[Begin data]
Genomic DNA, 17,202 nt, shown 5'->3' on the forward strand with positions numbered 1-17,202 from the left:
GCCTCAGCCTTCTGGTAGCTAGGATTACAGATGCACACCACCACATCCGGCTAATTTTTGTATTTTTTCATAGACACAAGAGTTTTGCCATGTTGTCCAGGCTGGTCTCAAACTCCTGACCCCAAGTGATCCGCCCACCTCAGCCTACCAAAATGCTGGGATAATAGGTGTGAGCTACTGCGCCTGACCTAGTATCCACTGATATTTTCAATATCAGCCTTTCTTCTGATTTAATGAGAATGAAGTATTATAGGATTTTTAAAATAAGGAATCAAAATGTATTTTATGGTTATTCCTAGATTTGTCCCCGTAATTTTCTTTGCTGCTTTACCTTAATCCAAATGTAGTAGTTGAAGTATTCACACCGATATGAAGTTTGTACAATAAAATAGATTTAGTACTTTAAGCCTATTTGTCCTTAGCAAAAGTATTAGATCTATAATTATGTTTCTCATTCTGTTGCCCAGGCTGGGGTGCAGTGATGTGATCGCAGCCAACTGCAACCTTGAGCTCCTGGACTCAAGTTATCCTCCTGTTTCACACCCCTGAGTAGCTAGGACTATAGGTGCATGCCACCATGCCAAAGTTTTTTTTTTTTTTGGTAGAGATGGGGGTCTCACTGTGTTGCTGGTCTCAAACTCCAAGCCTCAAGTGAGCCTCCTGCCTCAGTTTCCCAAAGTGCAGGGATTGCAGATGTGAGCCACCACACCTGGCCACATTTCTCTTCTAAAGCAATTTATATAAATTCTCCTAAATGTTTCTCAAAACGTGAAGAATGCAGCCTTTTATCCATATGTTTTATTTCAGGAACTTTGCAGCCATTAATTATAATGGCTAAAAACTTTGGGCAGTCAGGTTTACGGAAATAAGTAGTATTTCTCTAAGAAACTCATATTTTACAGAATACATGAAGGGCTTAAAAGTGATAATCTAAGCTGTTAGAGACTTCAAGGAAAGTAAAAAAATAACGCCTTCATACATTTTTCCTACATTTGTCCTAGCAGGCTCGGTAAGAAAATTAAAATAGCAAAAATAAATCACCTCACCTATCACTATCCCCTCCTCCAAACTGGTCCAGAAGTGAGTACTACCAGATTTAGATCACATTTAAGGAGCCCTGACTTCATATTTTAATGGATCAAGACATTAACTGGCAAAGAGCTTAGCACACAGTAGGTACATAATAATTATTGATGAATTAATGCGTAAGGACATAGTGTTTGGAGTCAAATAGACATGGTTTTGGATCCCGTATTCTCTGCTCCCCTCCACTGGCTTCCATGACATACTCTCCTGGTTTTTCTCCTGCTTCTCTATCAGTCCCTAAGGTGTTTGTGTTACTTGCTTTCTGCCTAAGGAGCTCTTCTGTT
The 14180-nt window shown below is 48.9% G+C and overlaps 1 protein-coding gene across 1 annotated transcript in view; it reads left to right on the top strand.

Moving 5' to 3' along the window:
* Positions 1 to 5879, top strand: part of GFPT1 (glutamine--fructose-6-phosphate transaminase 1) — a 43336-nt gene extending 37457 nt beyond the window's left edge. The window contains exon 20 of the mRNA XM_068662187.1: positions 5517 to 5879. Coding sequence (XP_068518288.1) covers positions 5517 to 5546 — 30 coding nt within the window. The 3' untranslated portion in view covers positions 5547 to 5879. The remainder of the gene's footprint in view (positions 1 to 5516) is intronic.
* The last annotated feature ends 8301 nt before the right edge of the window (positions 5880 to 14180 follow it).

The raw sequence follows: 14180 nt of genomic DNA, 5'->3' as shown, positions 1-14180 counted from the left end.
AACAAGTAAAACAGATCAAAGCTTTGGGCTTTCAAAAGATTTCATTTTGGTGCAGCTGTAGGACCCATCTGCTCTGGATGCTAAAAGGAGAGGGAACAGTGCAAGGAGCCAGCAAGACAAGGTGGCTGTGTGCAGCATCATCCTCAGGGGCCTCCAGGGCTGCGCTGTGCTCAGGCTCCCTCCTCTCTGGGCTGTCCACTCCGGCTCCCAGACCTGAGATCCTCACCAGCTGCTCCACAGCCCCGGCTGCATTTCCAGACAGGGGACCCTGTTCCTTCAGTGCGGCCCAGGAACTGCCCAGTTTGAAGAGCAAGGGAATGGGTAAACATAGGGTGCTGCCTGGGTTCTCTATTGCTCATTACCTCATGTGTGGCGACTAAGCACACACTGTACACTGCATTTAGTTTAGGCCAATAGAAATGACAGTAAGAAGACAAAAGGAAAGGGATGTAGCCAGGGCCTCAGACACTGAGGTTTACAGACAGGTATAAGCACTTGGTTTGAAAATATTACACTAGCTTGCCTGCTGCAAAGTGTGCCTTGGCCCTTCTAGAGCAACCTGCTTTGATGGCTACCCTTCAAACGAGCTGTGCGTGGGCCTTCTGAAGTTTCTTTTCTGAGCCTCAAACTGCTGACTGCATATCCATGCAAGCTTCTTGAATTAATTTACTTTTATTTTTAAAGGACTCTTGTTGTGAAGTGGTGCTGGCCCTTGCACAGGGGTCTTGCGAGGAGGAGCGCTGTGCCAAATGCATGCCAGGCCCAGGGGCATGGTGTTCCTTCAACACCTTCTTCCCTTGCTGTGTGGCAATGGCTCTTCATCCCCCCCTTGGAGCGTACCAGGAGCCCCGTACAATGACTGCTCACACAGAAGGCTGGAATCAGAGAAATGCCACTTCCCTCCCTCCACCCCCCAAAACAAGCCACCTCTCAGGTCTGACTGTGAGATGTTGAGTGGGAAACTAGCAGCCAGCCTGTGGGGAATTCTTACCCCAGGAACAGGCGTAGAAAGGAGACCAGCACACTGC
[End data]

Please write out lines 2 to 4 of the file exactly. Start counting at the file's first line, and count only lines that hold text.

GCCTCAGCCTTCTGGTAGCTAGGATTACAGATGCACACCACCACATCCGGCTAATTTTTGTATTTTTTCATAGACACAAGAGTTTTGCCATGTTGTCCAGGCTGGTCTCAAACTCCTGACCCCAAGTGATCCGCCCACCTCAGCCTACCAAAATGCTGGGATAATAGGTGTGAGCTACTGCGCCTGACCTAGTATCCACTGATATTTTCAATATCAGCCTTTCTTCTGATTTAATGAGAATGAAGTATTATAGGATTTTTAAAATAAGGAATCAAAATGTATTTTATGGTTATTCCTAGATTTGTCCCCGTAATTTTCTTTGCTGCTTTACCTTAATCCAAATGTAGTAGTTGAAGTATTCACACCGATATGAAGTTTGTACAATAAAATAGATTTAGTACTTTAAGCCTATTTGTCCTTAGCAAAAGTATTAGATCTATAATTATGTTTCTCATTCTGTTGCCCAGGCTGGGGTGCAGTGATGTGATCGCAGCCAACTGCAACCTTGAGCTCCTGGACTCAAGTTATCCTCCTGTTTCACACCCCTGAGTAGCTAGGACTATAGGTGCATGCCACCATGCCAAAGTTTTTTTTTTTTTTGGTAGAGATGGGGGTCTCACTGTGTTGCTGGTCTCAAACTCCAAGCCTCAAGTGAGCCTCCTGCCTCAGTTTCCCAAAGTGCAGGGATTGCAGATGTGAGCCACCACACCTGGCCACATTTCTCTTCTAAAGCAATTTATATAAATTCTCCTAAATGTTTCTCAAAACGTGAAGAATGCAGCCTTTTATCCATATGTTTTATTTCAGGAACTTTGCAGCCATTAATTATAATGGCTAAAAACTTTGGGCAGTCAGGTTTACGGAAATAAGTAGTATTTCTCTAAGAAACTCATATTTTACAGAATACATGAAGGGCTTAAAAGTGATAATCTAAGCTGTTAGAGACTTCAAGGAAAGTAAAAAAATAACGCCTTCATACATTTTTCCTACATTTGTCCTAGCAGGCTCGGTAAGAAAATTAAAATAGCAAAAATAAATCACCTCACCTATCACTATCCCCTCCTCCAAACTGGTCCAGAAGTGAGTACTACCAGATTTAGATCACATTTAAGGAGCCCTGACTTCATATTTTAATGGATCAAGACATTAACTGGCAAAGAGCTTAGCACACAGTAGGTACATAATAATTATTGATGAATTAATGCGTAAGGACATAGTGTTTGGAGTCAAATAGACATGGTTTTGGATCCCGTATTCTCTGCTCCCCTCCACTGGCTTCCATGACATACTCTCCTGGTTTTTCTCCTGCTTCTCTATCAGTCCCTAAGGTGTTTGTGTTACTTGCTTTCTGCCTAAGGAGCTCTTCTGTT
The 14180-nt window shown below is 48.9% G+C and overlaps 1 protein-coding gene across 1 annotated transcript in view; it reads left to right on the top strand.

Moving 5' to 3' along the window: